While the game offers some surprisingly solid Sixaxis controls and a decent selection of multiplayer options, the rest of the game is so bare bones that it feels more like a demo than anything else. There are only two (2) tracks in the game, and neither one are particularly long. The first track is the 'easy' one and takes about two minutes to beat, and the second track is the 'difficult' one and takes about three minutes to beat. While the clear goal of the game is to perfect your runs on these tracks and then go online to compete with the best in order to win awards and rankings, it doesn't hide the fact that there is a criminally low selection of possible tracks to race on.
The tracks themselves look and play like a technical demo for SSX on the PS3. Though Go! Sports Ski is billed as a 'ski simulator', it has you outracing a massive snowball (ala Indiana Jones) as well as making massive jumps and collecting powerups. The tracks look okay, but are rather plain and don't have the flash and bling that the SSX tracks did, nor does it have they attention to detail and accuracy that you'd expect a ski simulator to have. That's not to say the tracks are completely pedestrian, since they do tend to have multiple pathways, shortcuts, and the occasional decent set piece (like the aforementioned massive snowball). Unfortunately, it just isn't going to be enough to hold most people's attention for long.
It doesn't help that the graphics look, at best
, like an up-rezed Xbox 1 game. There is absolutely nothing about the game that suggests it's a next-gen title other than the occasional nice texture and solid draw distance. Your character is about as generic as can possibly be, and even though you can change the models, all it does is change the skin color. While this isn't entirely unusual (many games have done the same), the amazingly unoriginal frat boy character that you play looks absolutely ridiculous with the 'black' skin texture. It honestly looks like a white guy in black face (and the Hispanic and Asian skin textures aren't any better). The rest of the customization options are very very basic -- you can pick a couple different types of skis, modify the color of your jacket, and decide whether or not to wear a cap.
Like I mentioned
in my Piyotama
review though, even with all these downsides, it's hard to really rip into a game that costs way less than I spend on lunch everyday. True, the graphics are a bit underwhelming, there are only two tracks and the customization options are laughable, but it costs less than three dollars, manages to nail the Sixaxis motion controls surprisingly well, and offers quite a bit of replayability via its online offerings. In the end, Go! Sports Ski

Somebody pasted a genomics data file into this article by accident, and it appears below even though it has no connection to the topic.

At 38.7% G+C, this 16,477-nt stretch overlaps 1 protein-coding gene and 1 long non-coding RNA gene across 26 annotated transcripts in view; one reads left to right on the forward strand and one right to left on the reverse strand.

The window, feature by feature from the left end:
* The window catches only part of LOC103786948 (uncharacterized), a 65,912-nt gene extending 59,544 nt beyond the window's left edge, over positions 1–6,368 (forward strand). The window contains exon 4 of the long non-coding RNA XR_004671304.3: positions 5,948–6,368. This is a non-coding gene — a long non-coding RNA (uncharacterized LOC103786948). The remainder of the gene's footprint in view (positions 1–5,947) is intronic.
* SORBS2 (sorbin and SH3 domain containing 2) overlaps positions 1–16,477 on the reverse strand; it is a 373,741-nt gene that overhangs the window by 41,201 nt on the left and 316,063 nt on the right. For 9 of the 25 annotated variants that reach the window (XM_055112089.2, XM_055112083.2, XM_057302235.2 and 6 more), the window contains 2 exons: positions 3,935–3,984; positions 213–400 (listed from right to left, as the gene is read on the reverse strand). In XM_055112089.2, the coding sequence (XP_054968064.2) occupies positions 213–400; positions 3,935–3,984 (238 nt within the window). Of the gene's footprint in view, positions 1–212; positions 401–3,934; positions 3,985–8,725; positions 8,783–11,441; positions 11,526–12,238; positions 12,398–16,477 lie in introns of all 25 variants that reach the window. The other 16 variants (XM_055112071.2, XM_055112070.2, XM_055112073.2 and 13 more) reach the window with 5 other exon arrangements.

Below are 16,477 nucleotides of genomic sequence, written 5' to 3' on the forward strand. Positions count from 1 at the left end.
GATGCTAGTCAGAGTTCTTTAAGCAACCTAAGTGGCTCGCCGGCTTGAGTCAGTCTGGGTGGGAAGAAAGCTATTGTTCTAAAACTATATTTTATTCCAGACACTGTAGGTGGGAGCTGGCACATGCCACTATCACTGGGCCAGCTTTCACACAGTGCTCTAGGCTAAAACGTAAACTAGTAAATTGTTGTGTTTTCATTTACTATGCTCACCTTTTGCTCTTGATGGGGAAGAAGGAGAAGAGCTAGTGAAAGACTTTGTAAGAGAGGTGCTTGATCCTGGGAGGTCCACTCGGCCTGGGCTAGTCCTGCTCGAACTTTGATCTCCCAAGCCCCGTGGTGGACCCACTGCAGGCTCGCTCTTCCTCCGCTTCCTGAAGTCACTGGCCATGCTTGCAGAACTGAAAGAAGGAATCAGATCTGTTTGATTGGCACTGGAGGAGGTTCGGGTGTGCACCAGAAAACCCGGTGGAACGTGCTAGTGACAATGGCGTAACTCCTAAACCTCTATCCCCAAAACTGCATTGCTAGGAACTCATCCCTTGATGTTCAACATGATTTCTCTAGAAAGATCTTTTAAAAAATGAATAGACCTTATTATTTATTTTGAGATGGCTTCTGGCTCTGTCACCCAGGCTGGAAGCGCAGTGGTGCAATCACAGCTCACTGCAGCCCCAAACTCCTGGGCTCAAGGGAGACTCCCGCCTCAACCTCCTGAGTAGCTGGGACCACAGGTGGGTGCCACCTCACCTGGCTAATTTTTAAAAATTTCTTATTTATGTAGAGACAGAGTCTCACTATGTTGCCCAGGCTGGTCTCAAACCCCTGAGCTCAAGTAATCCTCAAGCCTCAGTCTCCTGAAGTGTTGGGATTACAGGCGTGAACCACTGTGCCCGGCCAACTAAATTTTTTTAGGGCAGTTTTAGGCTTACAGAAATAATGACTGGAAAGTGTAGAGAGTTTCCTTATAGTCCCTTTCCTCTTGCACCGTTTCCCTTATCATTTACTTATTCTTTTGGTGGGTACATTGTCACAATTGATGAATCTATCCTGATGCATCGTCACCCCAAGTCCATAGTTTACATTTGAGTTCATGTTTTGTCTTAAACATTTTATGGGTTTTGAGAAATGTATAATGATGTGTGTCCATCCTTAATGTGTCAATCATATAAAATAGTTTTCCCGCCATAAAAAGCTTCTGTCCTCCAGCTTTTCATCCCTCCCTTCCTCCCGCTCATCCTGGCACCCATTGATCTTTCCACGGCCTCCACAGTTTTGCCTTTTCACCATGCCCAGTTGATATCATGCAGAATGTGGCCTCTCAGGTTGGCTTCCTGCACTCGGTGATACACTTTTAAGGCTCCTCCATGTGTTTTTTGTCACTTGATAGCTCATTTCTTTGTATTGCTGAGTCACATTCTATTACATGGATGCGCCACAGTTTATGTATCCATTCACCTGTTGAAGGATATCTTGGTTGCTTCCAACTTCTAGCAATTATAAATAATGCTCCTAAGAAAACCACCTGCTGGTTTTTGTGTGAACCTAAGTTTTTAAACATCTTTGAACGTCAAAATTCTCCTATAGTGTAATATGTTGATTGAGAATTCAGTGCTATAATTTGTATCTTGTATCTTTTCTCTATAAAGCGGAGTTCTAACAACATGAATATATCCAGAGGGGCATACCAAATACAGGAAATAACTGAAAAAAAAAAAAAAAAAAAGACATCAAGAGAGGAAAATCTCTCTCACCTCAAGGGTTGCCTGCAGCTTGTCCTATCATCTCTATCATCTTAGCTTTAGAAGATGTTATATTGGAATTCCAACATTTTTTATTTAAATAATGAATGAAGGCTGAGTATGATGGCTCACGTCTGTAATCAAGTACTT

is not a game that the hardcore gamer will play for more than an hour or so, but it's questionable whether or not the hardcore gamer is the target audience for this title anyway. When I sat down two young children (5 and 7) and gave them the controllers, they fell in love with the game immediately and had to be pried away from the TV with the Jaws of Life.
When it comes down to it, the decision to buy Go! Sports Ski largely
comes down to if you have little kids in the house. If you do, this is a great download and is recommended. If you live in a household full of hardcore gamers (or just by your lonely, lonely self), purchasing Go! Sports Ski
is based purely on whether or not you feel three dollars is worth it for a couple hours of entertainment.PS3 Fanboy score: 5.5
Second Opinion: Andrew
Everyone knows the old adage: you get what you pay for. Go! Sports Ski
is three dollars for a reason: no hardcore gamer should ever pay more than that. Understandably, children can adore the game. But let's not forget that kids will find almost anything
compelling. One can't ignore the awkward physics, limited track selection, and poor presentation. A bad game that happens to be dirt cheap is still a bad game. Go buy something from a fast food value menu instead. It'll ultimately be more satisfying.3.0